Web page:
In an opinion handed down yesterday, the U.S. Court of Appeals for the D.C. Circuit determined that a portion of a discrimination case filed against Ballard Spahr Andrews & Ingersoll will be allowed to move forward. The trial court had previously granted Ballard Spahr's motion for summary judgment in a lawsuit filed by a former employee.
The case stems from the 2004 firing of Vanessa McFadden, who had worked in the firm’s Washington office as a legal secretary since 1989. McFadden took a leave of absence from the firm in October 2002, when her husband was diagnosed with cancer. McFadden began to have health problems of her own in April 2003. According to the D.C. Circuit’s opinion, written by Judge Douglas Ginsburg and joined by Judges Janice Rogers Brown and Thomas Griffith, McFadden suffered from Graves’ disease, fibromyalgia, depression, and other ailments.
McFadden took additional paid and unpaid leave, and when that ran out in May 2004, she called Ballard Spahr human resources manager Margaret Riley-Jamison to find out about her job status. Riley-Jamison offered McFadden a job doing word processing, but McFadden said she couldn’t do that job because she had difficulty typing. She requested a transfer to a receptionist job that was being held open for another employee out on disability leave. The firm declined to make that transfer, and McFadden was subsequently fired.
In 2005, McFadden, who is African-American, filed suit against the firm, alleging that the firm discriminated against her because of her race. She also accused the firm of failing to make a reasonable accommodation under the Americans with Disabilities Act, interfering with her right to take leave under the Family and Medical Leave Act, and retaliation.
In September 2008, Judge Richard Leon of the U.S. District Court for the District of Columbia granted Ballard Spahr’s motion for summary judgment on all counts.
On appeal, McFadden, who was represented by Teresa Murray, a Washington-based solo practitioner, argued that the trial court erred by granting summary judgment because there were issues of fact still under dispute.
On the racial discrimination count, McFadden argued that because she was replaced by a white employee and because some of the firm’s white employees in similar positions were allegedly given more accommodations, the firm had demonstrated a racial bias.
Ginsburg’s opinion waives off that argument because McFadden failed to make a case that she was fired for any reason other than her inability to perform the duties of her position. She also failed to make a case, Ginsburg wrote, that the firm’s reasons for terminating her were simply a pretext to fire her. “McFadden in her brief acknowledges her medical condition rendered her unable to perform the essential functions of a legal secretary: ‘Disabled and no longer able to type, McFadden became unable to continue working as a Legal Secretary.' That is precisely the reason given by Ballard Spahr for terminating her.”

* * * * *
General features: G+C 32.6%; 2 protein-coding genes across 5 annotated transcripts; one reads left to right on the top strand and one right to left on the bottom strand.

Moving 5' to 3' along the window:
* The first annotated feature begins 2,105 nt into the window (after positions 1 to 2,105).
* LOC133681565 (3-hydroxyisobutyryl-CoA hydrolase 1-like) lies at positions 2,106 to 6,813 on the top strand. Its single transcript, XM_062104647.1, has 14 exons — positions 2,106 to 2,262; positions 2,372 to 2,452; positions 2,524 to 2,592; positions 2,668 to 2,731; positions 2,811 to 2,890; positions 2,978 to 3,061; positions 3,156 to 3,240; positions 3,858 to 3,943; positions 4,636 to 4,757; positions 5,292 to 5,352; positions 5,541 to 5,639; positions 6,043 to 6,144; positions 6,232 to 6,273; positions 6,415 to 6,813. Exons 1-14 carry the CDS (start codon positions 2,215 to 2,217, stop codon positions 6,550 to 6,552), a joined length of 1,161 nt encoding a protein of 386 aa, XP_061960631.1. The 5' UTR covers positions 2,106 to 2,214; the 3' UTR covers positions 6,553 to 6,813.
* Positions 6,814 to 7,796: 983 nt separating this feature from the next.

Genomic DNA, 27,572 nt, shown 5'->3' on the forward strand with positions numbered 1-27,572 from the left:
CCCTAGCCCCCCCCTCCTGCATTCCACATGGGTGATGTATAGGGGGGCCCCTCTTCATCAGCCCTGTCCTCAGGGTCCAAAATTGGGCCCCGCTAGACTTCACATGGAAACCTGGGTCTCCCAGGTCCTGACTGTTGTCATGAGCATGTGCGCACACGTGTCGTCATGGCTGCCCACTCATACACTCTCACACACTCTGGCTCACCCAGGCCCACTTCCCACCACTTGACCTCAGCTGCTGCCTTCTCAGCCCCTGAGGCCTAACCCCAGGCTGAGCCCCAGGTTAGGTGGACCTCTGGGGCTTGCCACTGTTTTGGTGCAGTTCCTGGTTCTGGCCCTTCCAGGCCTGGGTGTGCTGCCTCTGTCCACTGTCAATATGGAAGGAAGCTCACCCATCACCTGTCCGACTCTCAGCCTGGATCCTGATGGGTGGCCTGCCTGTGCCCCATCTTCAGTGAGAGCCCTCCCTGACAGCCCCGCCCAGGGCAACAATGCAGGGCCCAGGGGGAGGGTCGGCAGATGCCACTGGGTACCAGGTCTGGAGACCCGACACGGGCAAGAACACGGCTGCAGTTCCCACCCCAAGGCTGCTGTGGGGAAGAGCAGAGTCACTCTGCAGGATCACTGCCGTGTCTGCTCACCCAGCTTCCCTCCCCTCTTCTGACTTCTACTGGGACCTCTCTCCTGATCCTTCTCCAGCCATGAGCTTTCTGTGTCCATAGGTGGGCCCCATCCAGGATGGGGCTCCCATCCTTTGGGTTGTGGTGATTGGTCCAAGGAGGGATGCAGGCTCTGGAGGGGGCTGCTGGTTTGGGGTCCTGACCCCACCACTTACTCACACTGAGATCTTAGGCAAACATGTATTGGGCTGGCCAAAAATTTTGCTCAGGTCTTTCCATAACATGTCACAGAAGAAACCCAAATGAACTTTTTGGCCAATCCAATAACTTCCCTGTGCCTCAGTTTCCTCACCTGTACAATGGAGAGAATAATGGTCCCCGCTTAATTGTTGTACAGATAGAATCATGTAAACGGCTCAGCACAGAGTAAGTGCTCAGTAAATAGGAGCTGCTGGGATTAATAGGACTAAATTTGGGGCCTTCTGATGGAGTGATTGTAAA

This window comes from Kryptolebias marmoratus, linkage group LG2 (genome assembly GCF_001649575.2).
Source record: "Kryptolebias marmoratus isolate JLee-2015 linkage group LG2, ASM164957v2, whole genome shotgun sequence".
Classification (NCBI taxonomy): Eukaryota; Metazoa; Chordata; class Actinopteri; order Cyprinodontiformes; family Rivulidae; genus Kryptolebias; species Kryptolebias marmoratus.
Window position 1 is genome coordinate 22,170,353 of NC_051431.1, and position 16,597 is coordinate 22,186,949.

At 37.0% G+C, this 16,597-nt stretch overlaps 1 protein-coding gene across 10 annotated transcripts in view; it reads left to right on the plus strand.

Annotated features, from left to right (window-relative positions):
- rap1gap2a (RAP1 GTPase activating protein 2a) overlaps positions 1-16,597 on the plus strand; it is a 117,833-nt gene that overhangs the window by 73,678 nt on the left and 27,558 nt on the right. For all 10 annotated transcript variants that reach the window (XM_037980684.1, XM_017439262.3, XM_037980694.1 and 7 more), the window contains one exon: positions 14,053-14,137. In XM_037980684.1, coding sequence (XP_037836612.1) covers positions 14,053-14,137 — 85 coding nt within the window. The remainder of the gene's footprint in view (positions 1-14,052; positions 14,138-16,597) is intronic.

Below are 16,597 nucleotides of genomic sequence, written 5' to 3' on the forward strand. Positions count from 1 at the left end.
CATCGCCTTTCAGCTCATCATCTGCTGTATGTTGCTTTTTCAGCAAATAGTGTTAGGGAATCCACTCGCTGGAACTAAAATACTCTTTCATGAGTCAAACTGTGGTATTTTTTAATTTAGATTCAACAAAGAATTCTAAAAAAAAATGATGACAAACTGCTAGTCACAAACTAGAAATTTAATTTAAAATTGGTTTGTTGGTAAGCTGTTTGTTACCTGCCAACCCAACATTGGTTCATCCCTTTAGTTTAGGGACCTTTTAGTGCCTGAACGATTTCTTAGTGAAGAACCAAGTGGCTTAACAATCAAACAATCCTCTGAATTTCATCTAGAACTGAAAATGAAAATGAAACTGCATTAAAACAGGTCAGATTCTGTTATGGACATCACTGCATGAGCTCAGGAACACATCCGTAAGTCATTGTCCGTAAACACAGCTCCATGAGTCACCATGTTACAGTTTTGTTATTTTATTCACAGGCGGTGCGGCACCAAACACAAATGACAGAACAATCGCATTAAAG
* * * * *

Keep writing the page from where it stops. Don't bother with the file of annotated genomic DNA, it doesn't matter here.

Ballard Spahr was represented by Jonathan Mook, a partner at DiMuroGinsberg who argued the case on appeal, and Bernard DiMuro. Ballard Spahr partner Constantinos Panagopoulos was also on the firm’s brief.
Ginsburg’s opinion goes on to agree with the trial court’s decision to grant summary judgment on the reasonable accommodation and retaliation allegations for similar reasons. For the reasonable accommodation allegation, Ginsburg wrote that McFadden had failed to show that the firm’s contention that the receptionist position sought by McFadden was being held open for another employee was a pretext for firing her. Ginsburg also concluded that McFadden failed to provide adequate evidence of retaliation.
The firm left open the possibility that the firm had interfered with her right to take leave under the Family and Medical Leave Act. The trial court had granted summary judgment on that count because McFadden never claimed that Ballard Spahr denied her leave when she requested it, McFadden produced insufficient evidence that she had to pay out of pocket to have her sister care for her ailing husband, and she did not allege a causal relationship between Ballard Spahr’s conduct and the payments.
The D.C. Circuit, however, ruled that McFadden is not required under law to prove Ballard Spahr denied her leave; she only has to show that the firm interfered with the exercising of her FMLA rights. Also, Ginsburg wrote, a “reasonable” jury could likely determine that that McFadden paid her sister to care for her husband and that she did so because Ballard Spahr “led her to believe she could not take time off to care for him herself.”
The D.C. Circuit sent the case back to the trial court to address McFadden’s FMLA claim. In a footnote, Ginsburg wrote that the opinion did not consider whether Riley-Jamison could be held personally liable for the firm’s actions.